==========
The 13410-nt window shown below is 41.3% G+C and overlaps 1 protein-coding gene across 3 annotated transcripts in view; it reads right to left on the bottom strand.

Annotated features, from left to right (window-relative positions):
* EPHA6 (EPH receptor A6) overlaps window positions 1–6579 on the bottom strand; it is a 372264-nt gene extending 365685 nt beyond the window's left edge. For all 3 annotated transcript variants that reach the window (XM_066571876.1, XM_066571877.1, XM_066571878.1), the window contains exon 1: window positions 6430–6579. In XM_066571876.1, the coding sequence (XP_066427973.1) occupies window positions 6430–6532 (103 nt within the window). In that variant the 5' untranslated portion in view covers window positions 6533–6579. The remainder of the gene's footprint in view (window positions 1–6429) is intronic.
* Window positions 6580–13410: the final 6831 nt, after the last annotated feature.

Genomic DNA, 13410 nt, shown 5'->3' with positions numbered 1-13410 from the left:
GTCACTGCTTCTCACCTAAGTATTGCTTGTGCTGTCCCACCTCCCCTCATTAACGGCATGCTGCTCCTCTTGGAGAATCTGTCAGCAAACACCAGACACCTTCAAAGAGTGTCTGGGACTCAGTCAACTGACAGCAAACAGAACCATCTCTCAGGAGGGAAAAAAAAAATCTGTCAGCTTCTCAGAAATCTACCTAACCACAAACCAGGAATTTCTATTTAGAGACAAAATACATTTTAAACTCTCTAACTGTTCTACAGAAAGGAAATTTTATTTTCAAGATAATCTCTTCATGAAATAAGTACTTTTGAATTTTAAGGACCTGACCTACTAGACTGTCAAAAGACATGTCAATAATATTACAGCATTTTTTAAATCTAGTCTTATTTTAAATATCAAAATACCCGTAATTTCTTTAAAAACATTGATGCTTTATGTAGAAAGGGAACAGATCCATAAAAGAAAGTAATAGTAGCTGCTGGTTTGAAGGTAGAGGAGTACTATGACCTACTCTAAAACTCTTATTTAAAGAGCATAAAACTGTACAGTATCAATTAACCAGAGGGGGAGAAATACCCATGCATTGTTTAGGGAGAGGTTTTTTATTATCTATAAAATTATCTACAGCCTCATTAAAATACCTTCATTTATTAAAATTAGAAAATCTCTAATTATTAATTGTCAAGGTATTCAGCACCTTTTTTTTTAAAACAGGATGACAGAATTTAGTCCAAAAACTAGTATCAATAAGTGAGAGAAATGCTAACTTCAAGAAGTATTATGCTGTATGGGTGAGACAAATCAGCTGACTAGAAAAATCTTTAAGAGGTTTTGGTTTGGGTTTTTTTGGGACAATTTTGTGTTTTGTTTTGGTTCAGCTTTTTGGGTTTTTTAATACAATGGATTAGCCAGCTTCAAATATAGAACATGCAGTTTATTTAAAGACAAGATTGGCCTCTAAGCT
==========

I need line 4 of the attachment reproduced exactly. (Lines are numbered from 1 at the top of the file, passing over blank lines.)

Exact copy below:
* Window positions 6580–13410: the final 6831 nt, after the last annotated feature.